When Innovation Isn’t All It’s Cracked Up to Be

Posted: July 16th, 2010 | Author: Bob Machin | Filed under: Telecom Trends | Tags: , , , | 1 Comment »

My eyes were opened this week by my 15 year old daughter, who drew my attention to some of life’s realities. Shouldn’t that be my job?

She’s lobbying for a new mobile to replace the high-end Samsung which has kept her reasonably happy for most of the last year. My role in this process is pretty much to fund and supply, which I don’t mind too much—seeing the way she uses mobile technology is a pretty good way of keeping in touch with what really matters to ‘civilians’ rather than we occupants of the industry’s ivory towers.

And so it proved on this occasion, as my expectations were once again overturned. I assumed that as a long-term iPod user and Apple fan, she’d be looking for an iPhone next. But no—she wants a BlackBerry.

A BlackBerry? The device of choice for the business fraternity—at least until the iPhone supplanted it in the affections of the leading-edge road warrior?

“You don’t want a BlackBerry,” I said and went on to list the many reasons why a BlackBerry was simply the wrong choice for her particular demographic. “No,” she said simply, “I want a BlackBerry”.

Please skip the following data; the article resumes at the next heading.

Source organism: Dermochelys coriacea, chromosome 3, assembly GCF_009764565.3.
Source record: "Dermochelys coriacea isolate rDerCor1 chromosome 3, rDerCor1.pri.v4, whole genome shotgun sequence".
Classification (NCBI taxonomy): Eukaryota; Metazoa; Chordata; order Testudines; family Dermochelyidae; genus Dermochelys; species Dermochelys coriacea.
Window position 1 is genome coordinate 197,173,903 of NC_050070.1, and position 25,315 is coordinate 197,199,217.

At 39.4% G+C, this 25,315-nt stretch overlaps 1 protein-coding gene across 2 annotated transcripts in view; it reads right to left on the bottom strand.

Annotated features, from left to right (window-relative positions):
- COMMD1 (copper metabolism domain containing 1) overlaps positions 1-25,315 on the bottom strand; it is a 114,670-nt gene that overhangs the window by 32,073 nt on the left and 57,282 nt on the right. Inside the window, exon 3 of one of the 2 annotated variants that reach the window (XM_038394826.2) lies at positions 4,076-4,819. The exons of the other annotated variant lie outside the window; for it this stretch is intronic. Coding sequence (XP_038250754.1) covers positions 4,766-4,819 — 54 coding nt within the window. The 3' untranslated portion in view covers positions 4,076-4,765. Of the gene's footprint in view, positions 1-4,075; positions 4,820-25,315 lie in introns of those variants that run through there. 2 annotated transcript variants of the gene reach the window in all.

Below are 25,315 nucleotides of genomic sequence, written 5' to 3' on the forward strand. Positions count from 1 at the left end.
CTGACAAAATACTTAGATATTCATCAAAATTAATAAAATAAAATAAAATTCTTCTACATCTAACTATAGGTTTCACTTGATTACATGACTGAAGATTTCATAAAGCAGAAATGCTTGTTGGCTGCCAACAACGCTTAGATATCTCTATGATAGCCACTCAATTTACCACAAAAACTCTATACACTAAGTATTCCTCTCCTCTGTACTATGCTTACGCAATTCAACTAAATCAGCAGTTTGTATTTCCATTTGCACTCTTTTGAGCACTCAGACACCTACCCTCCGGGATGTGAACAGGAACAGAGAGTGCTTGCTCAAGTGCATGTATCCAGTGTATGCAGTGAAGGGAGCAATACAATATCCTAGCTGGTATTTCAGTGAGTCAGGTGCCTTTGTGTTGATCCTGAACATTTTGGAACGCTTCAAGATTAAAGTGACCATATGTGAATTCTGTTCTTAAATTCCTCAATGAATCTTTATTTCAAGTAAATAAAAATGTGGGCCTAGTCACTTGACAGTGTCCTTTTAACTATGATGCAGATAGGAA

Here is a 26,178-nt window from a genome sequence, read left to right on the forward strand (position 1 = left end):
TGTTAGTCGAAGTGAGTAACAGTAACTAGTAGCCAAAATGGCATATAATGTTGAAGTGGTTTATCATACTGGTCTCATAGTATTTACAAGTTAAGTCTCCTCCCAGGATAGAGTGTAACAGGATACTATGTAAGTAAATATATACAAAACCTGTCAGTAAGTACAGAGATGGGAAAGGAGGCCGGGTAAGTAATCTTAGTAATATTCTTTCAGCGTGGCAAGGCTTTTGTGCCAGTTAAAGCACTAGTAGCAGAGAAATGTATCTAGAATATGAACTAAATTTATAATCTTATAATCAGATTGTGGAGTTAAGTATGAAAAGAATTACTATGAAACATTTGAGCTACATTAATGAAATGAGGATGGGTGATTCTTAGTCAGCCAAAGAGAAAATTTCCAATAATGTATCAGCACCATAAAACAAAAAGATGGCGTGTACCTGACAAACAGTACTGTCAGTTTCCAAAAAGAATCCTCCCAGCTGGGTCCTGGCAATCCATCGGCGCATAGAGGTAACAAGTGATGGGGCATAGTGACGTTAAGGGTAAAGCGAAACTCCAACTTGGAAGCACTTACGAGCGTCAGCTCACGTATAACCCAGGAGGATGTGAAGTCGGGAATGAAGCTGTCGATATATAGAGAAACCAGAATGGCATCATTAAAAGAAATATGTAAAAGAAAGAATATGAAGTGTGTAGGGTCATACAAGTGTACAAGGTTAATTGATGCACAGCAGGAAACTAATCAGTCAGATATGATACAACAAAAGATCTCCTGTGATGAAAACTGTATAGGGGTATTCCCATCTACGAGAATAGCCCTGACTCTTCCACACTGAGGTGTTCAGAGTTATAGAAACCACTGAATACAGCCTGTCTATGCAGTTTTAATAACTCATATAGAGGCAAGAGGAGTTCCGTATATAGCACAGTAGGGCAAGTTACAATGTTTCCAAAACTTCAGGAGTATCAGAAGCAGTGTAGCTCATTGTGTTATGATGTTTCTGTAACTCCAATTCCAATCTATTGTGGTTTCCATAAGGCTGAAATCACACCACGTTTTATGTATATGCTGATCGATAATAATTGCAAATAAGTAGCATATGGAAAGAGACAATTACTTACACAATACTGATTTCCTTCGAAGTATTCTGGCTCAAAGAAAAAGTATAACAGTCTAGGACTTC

Here’s why:

  • Everyone else has got one (and a quick survey of other parents would appear to confirm this). More to the point, everyone else is using BlackBerry IM (or BBM), and if you’re not, you’re out (folks, this is what we used to call ‘a killer app’).
  • It’s got a great Facebook app built in (the ‘killer app one-two’).
  • The keyboard is still unbeatable for text input (and if you think the iPhone is good for texting, go ask a cold-eyed, teenage power-user).
  • It’s got a decent camera.
  • It’s cheap—around €25 / month will get you a free and perfectly serviceable BlackBerry Curve, unlimited texts and IM, 500 MB of data and more calling minutes than the average teen will ever need.

In short, it works for her (the user), and it’s not so bad for me (the budget holder).

And the lessons to be learned from this? Certainly, it’s a reminder that the fundamental things still apply—offering your target market the means to communicate in the way they prefer at a great price is still a proposition that’s hard to beat, and whether by accident or design, RIM seems to have hit on that formula with the teen market. And while style and innovation will always catch the eye of early adopters with high disposable incomes, they often count for a lot less with the budget-constrained user.

Plus, what’s true for handsets probably tells us a lot about the rest of the industry too, including OSS vendors. In really competitive spaces, sometimes the best USP is doing the basic things right, consistently and at a good price. Bells and whistles, however much we love them, often count for an awful lot less with the prospective customer.